Romanek supporters continued to allege Koopman set up Stan. The theory is in contradiction to the fact Koopman and fellow officers investigated Romanek due to a tip initially received from Homeland Security, and, basically, the conspiracy narrative that Koopman was out to get Romanek doesn’t make sense. It really wouldn’t matter if it made sense if it was validated, but it’s not, at least not at this point in time. It’s just empty talk, like the entire Romanek saga to a large extent, save the discrepancies and inconsistencies being the only circumstances that can be confirmed.
None of the above means Stan Romanek is necessarily guilty of the charges. Far from it. He is entitled to due process.
What it does mean is, like it or not, ufology – and its community and culture – have been drug into that Colorado courtroom right along with Stan. And maybe they should be.
Should the UFO community not suffer the public relations consequences of celebrating what to more moderate members of society clearly appear to be disturbed individuals? If not the ufology event organizers and consumers, who, exactly, is responsible for putting people at podiums who fail to demonstrate abilities to follow and present rational lines of reasoning?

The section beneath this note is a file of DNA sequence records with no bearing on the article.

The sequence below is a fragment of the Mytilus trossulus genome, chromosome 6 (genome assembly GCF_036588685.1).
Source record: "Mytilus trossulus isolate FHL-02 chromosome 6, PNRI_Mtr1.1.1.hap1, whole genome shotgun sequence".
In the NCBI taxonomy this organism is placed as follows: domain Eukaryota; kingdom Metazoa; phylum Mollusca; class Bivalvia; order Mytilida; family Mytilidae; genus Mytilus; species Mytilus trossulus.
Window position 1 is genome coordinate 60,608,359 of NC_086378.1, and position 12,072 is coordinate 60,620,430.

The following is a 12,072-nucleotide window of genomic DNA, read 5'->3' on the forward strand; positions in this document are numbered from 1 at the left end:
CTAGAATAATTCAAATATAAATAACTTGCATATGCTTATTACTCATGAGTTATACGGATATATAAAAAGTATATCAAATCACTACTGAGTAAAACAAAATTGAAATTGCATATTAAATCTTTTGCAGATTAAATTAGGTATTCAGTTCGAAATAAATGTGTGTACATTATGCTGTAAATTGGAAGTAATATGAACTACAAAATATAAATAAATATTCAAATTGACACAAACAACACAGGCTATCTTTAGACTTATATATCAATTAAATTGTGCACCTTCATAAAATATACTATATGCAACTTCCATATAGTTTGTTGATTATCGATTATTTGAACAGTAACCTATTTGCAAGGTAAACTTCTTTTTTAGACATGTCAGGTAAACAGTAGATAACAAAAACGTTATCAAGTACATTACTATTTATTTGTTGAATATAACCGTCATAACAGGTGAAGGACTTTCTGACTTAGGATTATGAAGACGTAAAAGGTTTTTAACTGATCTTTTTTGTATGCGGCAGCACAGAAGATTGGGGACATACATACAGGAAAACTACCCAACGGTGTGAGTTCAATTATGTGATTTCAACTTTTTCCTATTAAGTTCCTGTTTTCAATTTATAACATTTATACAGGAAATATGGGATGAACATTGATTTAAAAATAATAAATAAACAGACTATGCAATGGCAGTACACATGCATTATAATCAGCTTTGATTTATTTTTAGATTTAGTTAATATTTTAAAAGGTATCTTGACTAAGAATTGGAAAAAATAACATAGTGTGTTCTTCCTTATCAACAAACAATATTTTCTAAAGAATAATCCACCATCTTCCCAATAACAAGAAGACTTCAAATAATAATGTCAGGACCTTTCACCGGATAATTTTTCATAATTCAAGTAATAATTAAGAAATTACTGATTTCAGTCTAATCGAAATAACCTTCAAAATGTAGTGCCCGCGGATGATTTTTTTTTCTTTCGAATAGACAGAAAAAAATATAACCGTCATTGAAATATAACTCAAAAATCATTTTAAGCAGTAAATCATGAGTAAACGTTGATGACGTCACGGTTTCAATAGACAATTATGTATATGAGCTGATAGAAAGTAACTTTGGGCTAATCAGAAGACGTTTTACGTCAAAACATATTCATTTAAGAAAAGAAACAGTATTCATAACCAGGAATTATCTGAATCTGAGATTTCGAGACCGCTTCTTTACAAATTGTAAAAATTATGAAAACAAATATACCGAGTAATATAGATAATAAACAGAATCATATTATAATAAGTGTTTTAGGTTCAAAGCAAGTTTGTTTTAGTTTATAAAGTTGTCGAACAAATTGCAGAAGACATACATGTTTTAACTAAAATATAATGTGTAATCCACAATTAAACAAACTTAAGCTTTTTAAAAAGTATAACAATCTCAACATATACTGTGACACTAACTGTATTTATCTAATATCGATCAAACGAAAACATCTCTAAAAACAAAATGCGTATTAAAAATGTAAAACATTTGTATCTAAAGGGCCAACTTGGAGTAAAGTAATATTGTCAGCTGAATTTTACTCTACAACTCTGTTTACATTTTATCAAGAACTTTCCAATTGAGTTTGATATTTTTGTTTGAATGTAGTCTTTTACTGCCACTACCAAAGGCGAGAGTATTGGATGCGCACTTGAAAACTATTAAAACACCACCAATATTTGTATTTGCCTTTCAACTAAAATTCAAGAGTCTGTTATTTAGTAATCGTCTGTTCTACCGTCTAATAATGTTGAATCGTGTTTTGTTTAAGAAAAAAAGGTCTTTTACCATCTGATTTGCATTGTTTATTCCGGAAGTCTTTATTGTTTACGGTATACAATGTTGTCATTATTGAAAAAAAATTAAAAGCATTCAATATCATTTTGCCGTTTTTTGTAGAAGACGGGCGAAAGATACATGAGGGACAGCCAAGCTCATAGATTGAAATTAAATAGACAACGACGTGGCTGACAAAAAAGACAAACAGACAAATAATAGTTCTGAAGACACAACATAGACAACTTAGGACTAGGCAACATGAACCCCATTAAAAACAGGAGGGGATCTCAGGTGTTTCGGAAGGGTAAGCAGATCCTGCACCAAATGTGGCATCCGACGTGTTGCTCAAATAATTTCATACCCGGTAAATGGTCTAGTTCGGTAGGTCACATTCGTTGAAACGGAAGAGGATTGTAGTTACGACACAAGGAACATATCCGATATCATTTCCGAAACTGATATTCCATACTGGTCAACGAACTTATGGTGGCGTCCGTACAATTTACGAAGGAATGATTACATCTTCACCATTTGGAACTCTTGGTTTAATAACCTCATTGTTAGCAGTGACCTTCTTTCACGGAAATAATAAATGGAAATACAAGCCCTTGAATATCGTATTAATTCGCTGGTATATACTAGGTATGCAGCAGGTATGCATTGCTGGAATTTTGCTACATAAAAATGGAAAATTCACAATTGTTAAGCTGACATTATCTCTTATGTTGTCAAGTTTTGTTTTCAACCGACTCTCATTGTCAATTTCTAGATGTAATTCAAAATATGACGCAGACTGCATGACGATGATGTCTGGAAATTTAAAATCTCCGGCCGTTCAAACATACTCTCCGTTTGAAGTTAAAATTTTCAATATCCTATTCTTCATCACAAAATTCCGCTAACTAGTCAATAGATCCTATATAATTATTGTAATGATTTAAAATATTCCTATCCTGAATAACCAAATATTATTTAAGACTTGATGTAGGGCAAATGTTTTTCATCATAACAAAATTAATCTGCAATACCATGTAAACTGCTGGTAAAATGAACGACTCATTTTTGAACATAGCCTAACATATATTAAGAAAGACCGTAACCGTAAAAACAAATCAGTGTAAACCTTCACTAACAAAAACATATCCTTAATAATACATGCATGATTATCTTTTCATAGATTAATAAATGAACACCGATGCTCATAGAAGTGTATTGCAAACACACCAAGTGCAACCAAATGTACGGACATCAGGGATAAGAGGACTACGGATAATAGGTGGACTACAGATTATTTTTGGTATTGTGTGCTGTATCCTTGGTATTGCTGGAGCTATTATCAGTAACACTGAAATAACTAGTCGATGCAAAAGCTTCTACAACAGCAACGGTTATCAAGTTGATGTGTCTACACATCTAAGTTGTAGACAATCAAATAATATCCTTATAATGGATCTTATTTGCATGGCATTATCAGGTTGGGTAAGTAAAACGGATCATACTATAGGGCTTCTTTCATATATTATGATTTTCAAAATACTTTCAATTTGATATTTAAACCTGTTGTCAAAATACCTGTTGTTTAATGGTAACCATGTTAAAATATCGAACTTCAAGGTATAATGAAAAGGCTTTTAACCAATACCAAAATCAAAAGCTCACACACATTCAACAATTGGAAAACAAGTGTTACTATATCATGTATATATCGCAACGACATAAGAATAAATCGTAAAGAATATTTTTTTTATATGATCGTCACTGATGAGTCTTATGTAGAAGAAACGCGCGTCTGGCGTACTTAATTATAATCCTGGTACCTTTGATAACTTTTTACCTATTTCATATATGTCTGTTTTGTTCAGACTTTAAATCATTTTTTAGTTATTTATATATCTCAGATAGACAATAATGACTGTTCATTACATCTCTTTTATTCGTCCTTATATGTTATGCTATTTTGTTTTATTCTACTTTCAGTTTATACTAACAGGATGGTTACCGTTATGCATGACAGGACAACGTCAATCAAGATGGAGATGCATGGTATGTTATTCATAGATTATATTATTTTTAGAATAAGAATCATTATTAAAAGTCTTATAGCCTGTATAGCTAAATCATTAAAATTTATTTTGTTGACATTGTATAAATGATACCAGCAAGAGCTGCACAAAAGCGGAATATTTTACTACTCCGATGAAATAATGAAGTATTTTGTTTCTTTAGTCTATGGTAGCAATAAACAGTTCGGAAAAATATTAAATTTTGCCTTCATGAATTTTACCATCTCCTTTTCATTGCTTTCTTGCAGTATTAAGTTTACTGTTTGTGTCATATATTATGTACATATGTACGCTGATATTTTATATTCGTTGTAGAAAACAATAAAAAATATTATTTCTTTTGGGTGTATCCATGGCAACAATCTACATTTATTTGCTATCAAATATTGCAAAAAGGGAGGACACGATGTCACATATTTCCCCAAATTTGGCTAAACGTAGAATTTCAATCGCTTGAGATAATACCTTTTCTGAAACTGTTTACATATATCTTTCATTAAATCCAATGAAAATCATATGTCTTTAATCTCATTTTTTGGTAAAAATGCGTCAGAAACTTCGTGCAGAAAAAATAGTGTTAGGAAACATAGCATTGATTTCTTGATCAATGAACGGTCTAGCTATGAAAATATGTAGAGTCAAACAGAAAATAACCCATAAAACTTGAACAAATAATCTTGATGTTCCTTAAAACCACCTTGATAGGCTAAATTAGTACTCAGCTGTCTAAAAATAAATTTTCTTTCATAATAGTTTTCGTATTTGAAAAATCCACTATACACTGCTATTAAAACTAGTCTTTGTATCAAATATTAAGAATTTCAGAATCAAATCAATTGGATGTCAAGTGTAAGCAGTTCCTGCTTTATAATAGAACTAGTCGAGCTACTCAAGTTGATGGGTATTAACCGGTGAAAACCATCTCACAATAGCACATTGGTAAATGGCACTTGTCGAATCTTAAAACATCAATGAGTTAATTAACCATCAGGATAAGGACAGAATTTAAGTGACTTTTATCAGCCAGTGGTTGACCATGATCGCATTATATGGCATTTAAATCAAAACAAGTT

When vulnerable, non-consensual parties start getting hurt is often the point where authorities take notice of what’s going on within fringe subcultures. No matter how the Romanek trial unfolds, the social issues will be on full display, and their relevance will remain regardless of the verdict. It will be completely apparent to the less indoctrinated that the UFO community, in its current incarnation, offers acceptance and normalcy to people intent on avoiding accountability for their statements and actions while averting from critical thinking.
They also tend to avert from professional mental health services, and the consequences are staring us right in the face. Right there in Loveland. At the least as a reminder, if not a literal example.
There is no doubt we have a percentage of community members who suffer from untreated emotional trauma, a lingering effect of horrific events long since experienced. Those experiences just aren’t likely to have been at the hands of alien perpetrators. How we, as a community, choose to deal with that reality is relevant. It’s also going to trial.
See Relevant Web Links on Romanek Case for a list of significant articles and developments since Romanek’s arrest.